Graph-Based Dungeon Generator

Part 3: Platformers

March 13, 2019

In this blog post, I’m going to showcase my early prototype of a procedural platformer generator. The generator is not a standalone algorithm but rather a modification of my graph-based dungeon generator. I suggest first reading about the dungeon generator as all the core ideas remain the same.

This blog post is a part of the Graph-Based Dungeon Generator series:

Are you looking for a ready-to-use implementation of the ideas from this blog post? Check out my Unity level generator Edgar-Unity or its .NET version Edgar-DotNet.

The reason for writing this post is that two redditors asked me whether it’s possible to use my algorithm to generate platformer levels. I was quite sceptical at first but decided to give it a try. As a result, I implemented a simple modification of the algorithm that can (with some limitations) generate platformer levels based on a given level graph that describes the high-level structure of all generated levels.

result 1

Dungeons vs platformers

The original dungeon generator algorithm is based on three core concepts – configuration spaces are used to describe valid relative positions of pairs of rooms; simulated annealing is used to find valid layouts; and the whole problem is divided into smaller sub-problems that are solved one after another.

The idea behind simulated annealing is that we take a room which is not correctly connected to its neighbours and find a position such that minimizes the number of not connected neighbours. For this step to work, we need to design our room templates such that there are plenty of ways of connecting them to neighbouring rooms.

Dungeon room templates with possible door positions in red. These room templates are quite good for the generator as there are relatively many options of connecting them to neighbouring rooms.

To make the whole problem easier, we can add corridors to our dungeons. With corridors, there are more possibilities of connecting individual rooms and also a smaller chance of rooms overlapping because the byproduct of using corridors is that non-corridor rooms are further apart from each other.

But with platformers, the whole situation si different. Room templates will usually have fewer possible door positions/connections, and we also can’t use corridors. My hypothesis was that the algorithm would struggle on level graphs containing cycles because cycles are hard even when working with dungeons. And it turned out to be true – it often took the algorithm tens of seconds to find a valid platformer level. So the goal was to make the algorithm work at least with acyclic level graphs.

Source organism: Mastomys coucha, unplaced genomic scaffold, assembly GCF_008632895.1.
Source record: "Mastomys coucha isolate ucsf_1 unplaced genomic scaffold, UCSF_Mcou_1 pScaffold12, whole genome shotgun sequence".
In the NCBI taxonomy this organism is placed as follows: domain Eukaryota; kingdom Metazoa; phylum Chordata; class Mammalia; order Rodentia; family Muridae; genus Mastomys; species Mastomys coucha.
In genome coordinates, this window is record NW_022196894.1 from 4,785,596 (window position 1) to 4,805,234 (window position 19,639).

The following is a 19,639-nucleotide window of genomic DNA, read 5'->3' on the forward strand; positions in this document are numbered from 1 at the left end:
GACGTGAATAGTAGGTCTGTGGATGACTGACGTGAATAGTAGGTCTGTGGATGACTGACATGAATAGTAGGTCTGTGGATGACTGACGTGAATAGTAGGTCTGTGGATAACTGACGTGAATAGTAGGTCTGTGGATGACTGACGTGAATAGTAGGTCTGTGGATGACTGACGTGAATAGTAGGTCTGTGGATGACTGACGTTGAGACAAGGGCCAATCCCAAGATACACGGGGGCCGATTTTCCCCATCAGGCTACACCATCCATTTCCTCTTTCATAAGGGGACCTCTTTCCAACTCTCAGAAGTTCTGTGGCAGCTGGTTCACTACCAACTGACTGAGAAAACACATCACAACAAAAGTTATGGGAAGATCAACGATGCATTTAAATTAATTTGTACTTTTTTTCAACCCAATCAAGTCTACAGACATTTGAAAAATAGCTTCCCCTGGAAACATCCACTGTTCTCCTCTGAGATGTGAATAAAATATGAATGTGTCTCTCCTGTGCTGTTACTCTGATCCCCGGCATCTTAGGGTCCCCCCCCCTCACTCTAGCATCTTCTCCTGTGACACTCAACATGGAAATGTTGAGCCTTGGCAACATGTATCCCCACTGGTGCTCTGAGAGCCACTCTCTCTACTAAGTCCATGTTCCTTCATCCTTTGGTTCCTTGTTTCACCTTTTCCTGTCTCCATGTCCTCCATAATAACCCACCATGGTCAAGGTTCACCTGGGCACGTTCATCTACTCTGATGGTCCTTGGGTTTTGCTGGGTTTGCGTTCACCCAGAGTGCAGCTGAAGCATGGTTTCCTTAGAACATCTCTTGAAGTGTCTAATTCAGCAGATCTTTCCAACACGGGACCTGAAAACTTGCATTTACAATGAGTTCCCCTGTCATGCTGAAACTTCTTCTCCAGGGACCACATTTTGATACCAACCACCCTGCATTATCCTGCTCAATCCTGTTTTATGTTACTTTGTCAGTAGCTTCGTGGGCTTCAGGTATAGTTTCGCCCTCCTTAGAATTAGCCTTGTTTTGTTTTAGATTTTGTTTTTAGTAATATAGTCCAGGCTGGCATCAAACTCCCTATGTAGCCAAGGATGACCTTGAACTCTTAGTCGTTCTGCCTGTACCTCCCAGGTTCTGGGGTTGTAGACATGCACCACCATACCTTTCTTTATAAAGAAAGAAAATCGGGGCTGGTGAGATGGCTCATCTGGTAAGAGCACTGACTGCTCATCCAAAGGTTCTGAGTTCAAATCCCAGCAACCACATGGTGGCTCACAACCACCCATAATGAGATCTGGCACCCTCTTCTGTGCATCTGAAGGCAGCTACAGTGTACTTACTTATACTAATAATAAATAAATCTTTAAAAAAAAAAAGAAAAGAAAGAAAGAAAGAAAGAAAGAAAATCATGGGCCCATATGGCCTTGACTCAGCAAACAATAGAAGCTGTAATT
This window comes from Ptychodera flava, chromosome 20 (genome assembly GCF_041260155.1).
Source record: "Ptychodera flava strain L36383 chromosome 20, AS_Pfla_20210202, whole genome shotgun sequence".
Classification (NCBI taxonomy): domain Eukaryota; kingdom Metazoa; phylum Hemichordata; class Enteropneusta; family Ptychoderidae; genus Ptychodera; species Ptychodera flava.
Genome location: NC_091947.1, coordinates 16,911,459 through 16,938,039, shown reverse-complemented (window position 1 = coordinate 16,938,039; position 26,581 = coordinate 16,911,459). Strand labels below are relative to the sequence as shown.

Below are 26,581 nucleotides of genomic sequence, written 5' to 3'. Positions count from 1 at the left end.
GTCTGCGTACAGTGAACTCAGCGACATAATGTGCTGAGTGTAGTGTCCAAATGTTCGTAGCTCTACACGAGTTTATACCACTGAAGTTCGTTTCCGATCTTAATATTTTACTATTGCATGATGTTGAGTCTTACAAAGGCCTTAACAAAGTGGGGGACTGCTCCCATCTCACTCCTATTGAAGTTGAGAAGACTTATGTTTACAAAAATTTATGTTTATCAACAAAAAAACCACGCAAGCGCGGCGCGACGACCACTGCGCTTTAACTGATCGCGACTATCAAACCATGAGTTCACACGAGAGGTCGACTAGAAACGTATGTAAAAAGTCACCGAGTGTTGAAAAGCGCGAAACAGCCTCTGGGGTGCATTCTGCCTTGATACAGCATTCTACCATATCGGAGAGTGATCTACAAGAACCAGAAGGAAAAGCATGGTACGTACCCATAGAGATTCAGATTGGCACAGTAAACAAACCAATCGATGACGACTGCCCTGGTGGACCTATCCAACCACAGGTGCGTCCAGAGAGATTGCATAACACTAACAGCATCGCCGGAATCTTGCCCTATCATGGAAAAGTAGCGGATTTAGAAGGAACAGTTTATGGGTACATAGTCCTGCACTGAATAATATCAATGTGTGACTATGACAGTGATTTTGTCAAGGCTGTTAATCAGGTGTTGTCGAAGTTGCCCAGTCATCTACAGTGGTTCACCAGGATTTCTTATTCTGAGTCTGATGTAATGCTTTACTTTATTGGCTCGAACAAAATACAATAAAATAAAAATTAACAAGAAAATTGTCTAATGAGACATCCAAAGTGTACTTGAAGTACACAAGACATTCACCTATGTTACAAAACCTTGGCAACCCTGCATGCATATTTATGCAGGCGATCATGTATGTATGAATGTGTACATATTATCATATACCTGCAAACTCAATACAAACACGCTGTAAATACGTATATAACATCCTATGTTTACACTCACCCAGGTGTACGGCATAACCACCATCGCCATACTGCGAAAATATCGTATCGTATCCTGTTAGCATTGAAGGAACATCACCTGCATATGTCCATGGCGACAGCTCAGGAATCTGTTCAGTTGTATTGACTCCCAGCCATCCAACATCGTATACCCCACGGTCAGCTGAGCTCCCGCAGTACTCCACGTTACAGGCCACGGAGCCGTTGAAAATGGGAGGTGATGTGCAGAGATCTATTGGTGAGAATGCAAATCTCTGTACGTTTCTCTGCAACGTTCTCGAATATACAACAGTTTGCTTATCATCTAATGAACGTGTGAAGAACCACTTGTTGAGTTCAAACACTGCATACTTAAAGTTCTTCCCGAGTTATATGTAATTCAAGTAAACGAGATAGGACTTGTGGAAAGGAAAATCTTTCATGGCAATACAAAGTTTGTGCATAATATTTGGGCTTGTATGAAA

Platformers room templates with possible door position in red. These room templates are harder to connect to each other – especially when trying to lay out cycles.


The main difference with the original algorithm is that I replaced simulated annealing with a very simple greedy algorithm. The whole algorithm now works like this:

First we decompose a given level graph into smaller parts (called chains in the original algorithm). When we worked with cycles, we tried to first lay out these cycles and only later handle remaining acyclic components. Without cycles, the situations is much simpler. We can simply start with an arbitrary leaf node and then do a breadth-first search to group nodes into smaller chains.

The chains will be used to guide us through the process of laying out individual nodes. We will start with the first chain and lay out one node after another in the order in which they appear in the chain. If we’re not able to lay out a node, we reset all the nodes in the current chain and start over. After we lay out the whole chain, we move to another chain, repeating the process until all rooms have their room templates and positions assigned.

public Layout EvolveChain(initialLayout, chain) {
for (int i = 0; i < NumberOfAttemptsTotal; i++) {
var layout = initialLayout.Clone();
foreach (var node in chain) {
if (!TryLayoutNode(layout, node)) {
if (/* complete layout generated */) {
return layout;
return null;

The reason for decomposing level graphs into smaller parts is that if we’re unable to lay out a node because of an unlucky positioning of previous nodes, we don’t have to throw everything away and start over. We just reset the current chain and try again. And if we’re still not lucky after several tries, only then we do one more step backwards and backtrack to the previous chain.

The process of laying out individual nodes is very simple. We pick a random room template from its pool of available room templates and then pick a random position that correctly connects the node to its already laid out neighbours. After that, we have to check if the room doesn’t overlap any other rooms. We repeat these steps until we find a valid room position of the node, or we reach the maximum number of attempts.

public bool TryLayoutNode(layout, node) {
for (int i = 0; i < NumberOfAttemptsPerNode; i++) {
var roomTemplate = // get random room template for node
var position = // get random position where node is correctly connected to neighbours
if (/* node does not overlap any other room */) {
// set roomTemplate nad position for node
return true;
return false;


Level graph used to generate the levels below
Level graph used to generate the levels below

Generated layouts, tileset by @KenneyNL


You can find my implementation of this algorithm on github: Edgar-Unity and Edgar-DotNet . The first one is a Unity plugin and the second one is a .NET library.

Written by Ondřej Nepožitek, who is a software developer and procedural generation enthusiast. In his free time, he usually works on Edgar, his graph-based procedural level generator.

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